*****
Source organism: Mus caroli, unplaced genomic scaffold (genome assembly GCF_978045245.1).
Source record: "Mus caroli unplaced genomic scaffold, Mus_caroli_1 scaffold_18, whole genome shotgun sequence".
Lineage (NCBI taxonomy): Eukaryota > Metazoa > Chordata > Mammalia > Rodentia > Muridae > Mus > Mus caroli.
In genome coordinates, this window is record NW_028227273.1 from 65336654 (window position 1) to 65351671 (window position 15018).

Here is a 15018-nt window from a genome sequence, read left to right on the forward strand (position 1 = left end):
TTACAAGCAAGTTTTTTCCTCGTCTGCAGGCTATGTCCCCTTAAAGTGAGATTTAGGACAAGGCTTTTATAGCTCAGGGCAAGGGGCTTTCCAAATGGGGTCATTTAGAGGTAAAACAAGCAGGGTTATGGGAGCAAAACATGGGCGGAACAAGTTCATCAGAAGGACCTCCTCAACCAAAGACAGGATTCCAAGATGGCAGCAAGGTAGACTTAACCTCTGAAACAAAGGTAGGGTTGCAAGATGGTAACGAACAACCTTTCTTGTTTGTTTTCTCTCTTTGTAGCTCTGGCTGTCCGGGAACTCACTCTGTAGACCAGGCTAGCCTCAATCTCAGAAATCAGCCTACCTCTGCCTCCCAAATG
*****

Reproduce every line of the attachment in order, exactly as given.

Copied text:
Source organism: Mus caroli, unplaced genomic scaffold (genome assembly GCF_978045245.1).
Source record: "Mus caroli unplaced genomic scaffold, Mus_caroli_1 scaffold_18, whole genome shotgun sequence".
Lineage (NCBI taxonomy): Eukaryota > Metazoa > Chordata > Mammalia > Rodentia > Muridae > Mus > Mus caroli.
In genome coordinates, this window is record NW_028227273.1 from 65336654 (window position 1) to 65351671 (window position 15018).

Here is a 15018-nt window from a genome sequence, read left to right on the forward strand (position 1 = left end):
TTACAAGCAAGTTTTTTCCTCGTCTGCAGGCTATGTCCCCTTAAAGTGAGATTTAGGACAAGGCTTTTATAGCTCAGGGCAAGGGGCTTTCCAAATGGGGTCATTTAGAGGTAAAACAAGCAGGGTTATGGGAGCAAAACATGGGCGGAACAAGTTCATCAGAAGGACCTCCTCAACCAAAGACAGGATTCCAAGATGGCAGCAAGGTAGACTTAACCTCTGAAACAAAGGTAGGGTTGCAAGATGGTAACGAACAACCTTTCTTGTTTGTTTTCTCTCTTTGTAGCTCTGGCTGTCCGGGAACTCACTCTGTAGACCAGGCTAGCCTCAATCTCAGAAATCAGCCTACCTCTGCCTCCCAAATG